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September 07, 2004 - Image 45

Resource type:
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Publication:
The Michigan Daily, 2004-09-07

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UNIVERSITY

The Michigan Daily - New Student Edition - Fall 2004 - 11C

STUDY
Continued from Page 1C
two hours.
"The Union study lounge is really the only
place I study, and it's great because it's so
quiet. People look at you if you make a
sound," said LSA senior Jatin Rana.
"I like it there because it's really quiet and
also you can get food downstairs," agreed
LSA junior Jenny Rai.
Looking for a place with a bit more activi-
ty, we have a choice: move up State Street to
Starbucks or Amer's or move east to the Star-
bucks on South University Avenue or the
Amer's on Church Street.
Either way, we can only tolerate studying at
a coffee shop for about an hour and a half
before moving to the Business School at 8:30
p.m. The main floor of the Business School
has a cafe that takes Entree Plus and has out-
lets for laptops, mp3 players and cell phones.
The Annex next to the student lounge is qui-
eter, and its large, comfortable chairs and
couches are a plus.
At the Business School, we study until 11
p.m. and finish the coffee we bought here,
instead of at Starbucks, because it is less
expensive. At that point, we decide we have
moved enough and retire to the UGLi until
3:00 in the morning.

study spots.
"I have a new love for the study cubicles -
the south stacks especially because it's so
much quieter than the UGLi," said LSA jun-
ior Jason Berlow. He added that he now
prefers the Grad to the Law Library Reading
Room since the reading room was divided,
reserving the east side for law students and
the west side for visitors.
The Fine Arts Library on Tappan has stacks
that are similar to the graduate library but less
trafficked and should be avoided by those
who are claustrophobic. "The Fine Arts
Library is ridiculously hard to get into, but
once you're in, the stacks are impregnable,"
said Engineering senior Craig Frankland.
The tables at the Medical School Library,
across Observatory in the Hill area, are
almost always open and allow students to
study until close to midnight before heading
back to Central Campus.
"The fourth and fifth floors are the best
because it's really low traffic, and the third
floor has the circulation and returns desk,"
Maoz said.
On North Campus, the Media Union hous-
es more niches for studying than the Central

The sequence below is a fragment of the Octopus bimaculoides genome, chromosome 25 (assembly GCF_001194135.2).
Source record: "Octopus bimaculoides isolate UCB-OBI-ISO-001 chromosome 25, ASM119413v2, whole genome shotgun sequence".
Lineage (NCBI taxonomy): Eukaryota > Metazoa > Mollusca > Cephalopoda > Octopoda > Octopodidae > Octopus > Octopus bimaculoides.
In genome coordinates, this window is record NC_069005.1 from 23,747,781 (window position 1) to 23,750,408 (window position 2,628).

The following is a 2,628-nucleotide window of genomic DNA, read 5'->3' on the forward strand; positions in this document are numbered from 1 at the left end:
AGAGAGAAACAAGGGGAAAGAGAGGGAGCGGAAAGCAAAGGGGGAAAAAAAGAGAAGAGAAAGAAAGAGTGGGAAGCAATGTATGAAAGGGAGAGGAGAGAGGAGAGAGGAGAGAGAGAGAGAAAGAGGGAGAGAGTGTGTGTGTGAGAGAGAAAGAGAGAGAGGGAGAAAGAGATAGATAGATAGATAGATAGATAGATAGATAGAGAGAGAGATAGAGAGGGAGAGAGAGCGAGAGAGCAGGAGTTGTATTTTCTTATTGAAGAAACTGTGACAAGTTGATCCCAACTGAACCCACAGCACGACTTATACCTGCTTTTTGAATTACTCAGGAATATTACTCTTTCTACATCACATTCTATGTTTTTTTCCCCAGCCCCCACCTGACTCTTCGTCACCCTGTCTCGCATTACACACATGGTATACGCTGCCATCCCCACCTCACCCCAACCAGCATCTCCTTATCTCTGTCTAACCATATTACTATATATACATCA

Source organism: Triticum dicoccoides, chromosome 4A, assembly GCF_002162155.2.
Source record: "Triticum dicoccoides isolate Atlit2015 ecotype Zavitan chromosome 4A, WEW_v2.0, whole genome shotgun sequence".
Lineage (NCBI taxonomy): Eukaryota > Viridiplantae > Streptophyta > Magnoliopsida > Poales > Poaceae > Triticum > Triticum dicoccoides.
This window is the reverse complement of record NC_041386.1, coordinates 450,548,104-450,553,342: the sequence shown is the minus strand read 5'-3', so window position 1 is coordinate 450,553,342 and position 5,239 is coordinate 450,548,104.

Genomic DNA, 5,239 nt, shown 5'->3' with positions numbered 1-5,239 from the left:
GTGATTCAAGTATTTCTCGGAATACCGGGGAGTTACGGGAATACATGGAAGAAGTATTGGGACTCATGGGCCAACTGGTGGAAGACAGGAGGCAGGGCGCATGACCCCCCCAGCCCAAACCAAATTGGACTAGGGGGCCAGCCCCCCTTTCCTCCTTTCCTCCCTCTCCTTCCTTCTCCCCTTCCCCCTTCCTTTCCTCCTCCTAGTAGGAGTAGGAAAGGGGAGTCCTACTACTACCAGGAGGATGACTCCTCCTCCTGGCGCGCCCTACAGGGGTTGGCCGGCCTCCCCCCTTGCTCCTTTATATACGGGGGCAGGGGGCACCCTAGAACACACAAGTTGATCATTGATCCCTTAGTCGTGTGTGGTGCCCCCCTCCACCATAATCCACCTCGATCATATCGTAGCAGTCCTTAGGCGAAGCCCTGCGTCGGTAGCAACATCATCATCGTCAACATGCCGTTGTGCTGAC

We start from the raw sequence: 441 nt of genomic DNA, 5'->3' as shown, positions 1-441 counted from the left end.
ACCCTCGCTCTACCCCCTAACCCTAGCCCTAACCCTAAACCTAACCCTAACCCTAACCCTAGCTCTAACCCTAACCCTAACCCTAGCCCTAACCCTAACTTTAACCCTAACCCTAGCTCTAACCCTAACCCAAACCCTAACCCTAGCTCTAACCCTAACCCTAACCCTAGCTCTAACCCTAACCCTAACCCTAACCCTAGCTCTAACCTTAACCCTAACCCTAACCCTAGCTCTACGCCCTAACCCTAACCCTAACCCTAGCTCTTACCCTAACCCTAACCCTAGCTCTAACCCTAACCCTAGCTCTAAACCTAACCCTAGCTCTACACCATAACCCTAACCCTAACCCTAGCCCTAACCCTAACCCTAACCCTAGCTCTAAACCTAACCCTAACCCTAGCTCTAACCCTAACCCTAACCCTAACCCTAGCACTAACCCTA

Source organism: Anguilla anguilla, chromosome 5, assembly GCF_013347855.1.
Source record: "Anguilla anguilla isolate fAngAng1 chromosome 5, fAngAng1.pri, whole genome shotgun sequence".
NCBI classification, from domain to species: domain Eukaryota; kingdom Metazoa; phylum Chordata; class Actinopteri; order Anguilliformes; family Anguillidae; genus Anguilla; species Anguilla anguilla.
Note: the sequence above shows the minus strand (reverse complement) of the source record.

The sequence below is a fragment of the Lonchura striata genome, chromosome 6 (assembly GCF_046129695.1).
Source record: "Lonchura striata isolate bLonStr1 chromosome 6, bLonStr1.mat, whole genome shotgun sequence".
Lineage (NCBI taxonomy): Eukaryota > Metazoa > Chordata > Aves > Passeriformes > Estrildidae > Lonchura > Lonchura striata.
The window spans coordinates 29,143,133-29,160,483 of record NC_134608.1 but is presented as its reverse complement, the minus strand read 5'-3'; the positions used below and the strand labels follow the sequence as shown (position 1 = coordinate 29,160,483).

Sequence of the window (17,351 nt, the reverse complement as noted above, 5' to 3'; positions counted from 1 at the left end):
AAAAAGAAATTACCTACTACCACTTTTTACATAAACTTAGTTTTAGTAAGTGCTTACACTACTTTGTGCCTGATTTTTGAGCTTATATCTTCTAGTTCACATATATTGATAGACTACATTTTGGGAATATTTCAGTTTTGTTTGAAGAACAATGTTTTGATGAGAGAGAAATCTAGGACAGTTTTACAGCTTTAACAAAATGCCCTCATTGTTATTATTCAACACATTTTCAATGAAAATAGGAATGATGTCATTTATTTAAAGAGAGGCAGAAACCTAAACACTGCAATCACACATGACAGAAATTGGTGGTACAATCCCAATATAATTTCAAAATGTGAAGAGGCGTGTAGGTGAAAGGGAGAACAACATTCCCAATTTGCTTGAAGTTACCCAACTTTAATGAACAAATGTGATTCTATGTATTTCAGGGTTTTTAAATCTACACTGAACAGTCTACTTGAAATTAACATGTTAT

Campus libraries and offer plenty of comput-
ers. One caution to students who start late -
after 2 a.m. the number of locales drops to the
UGLi and the Media Union.

WALKOUT
Continued from Page 1C
of lecturers' temporary-employee status, regular
job performance evaluations and hiring proce-
dures based on qualifications and seniority.
These demands would give lecturers "a level of
job security beyond that afforded most other
instructional employees of the University,"
Provost Paul Courant said in an e-mail sent to
deans, directors and department heads April 1.
The third major demand of LEO is a revision of
their health-benefits package. LEO wants year-

round coverage as opposed to coverage only dur-
ing the term that a lecturer teaches.
The two sides did not sit down at the bargain-
ing table until around 10 p.m. Before that, the
lead negotiators for the two bargaining teams
made "conceptual presentations" of their per-
spectives on the issues. Each presentation was
followed by questions from the opposing group.
And while there has been little movement in
talks, both sides say they have been able to remain
civil throughout the bargaining sessions.
"The negotiations have always been very pro-
fessional," Halloran said.

DIFFERENCE
Continued from Page 1C
The campaign begins in the midst of a budget crisis
prompted by cuts in state funding. The University
expects to make at least $20 million in cuts
In the quiet phase of the campaign, the University
already raised $1.28 billion, or 51 percent of its goal,
since 2000. The campaign will end on Dec. 31, 2008.
At $3.5 billion, the University's endowment is
fourth among public universities and 12th among all
institutions.
The last fundraising campaign, called the Campaign
for Michigan, ran from 1991 to 1997 and raised $1.4
billion. The campaign's goal was $1 billion.
Not everyone at the event, however, was one of the
800 invited top donors or volunteers.

Individuals outside Rackham passed out flyers to
the attendees titled "The Michigan Difference?" as the
ceremony let out.
"If (the donors) are going to to give money to the
University ... they need to know what's going on," said
Alicia Rinaldi, a University alumna and member of
Our Voices Count, a student group formed to oppose
the administration's changes made to Sexual Assault
Prevention and Awareness Center.
The flyers, which refer to these changes, accused
the University of "silencing survivors of sexual
assault" and "attacking these and other services for
women, minorities and other marginalized groups."
The campaign also intends to raise $425 million for
faculty, $625 million for programs and research, $500
million for facilities and $150 million for labs, infra-
structure and discretionary support.

LSA junior Thomas Stark studies at the
Michigan Union study lounge Dec. 12, 2003.
With a solid day and night of studying, we
return home, sleep until noon the next day
and take our exam at 1:00 p.m.
That scenario does not exhaust all the
choices on campus for studying. The Hatcher
Graduate Library is among the most popular

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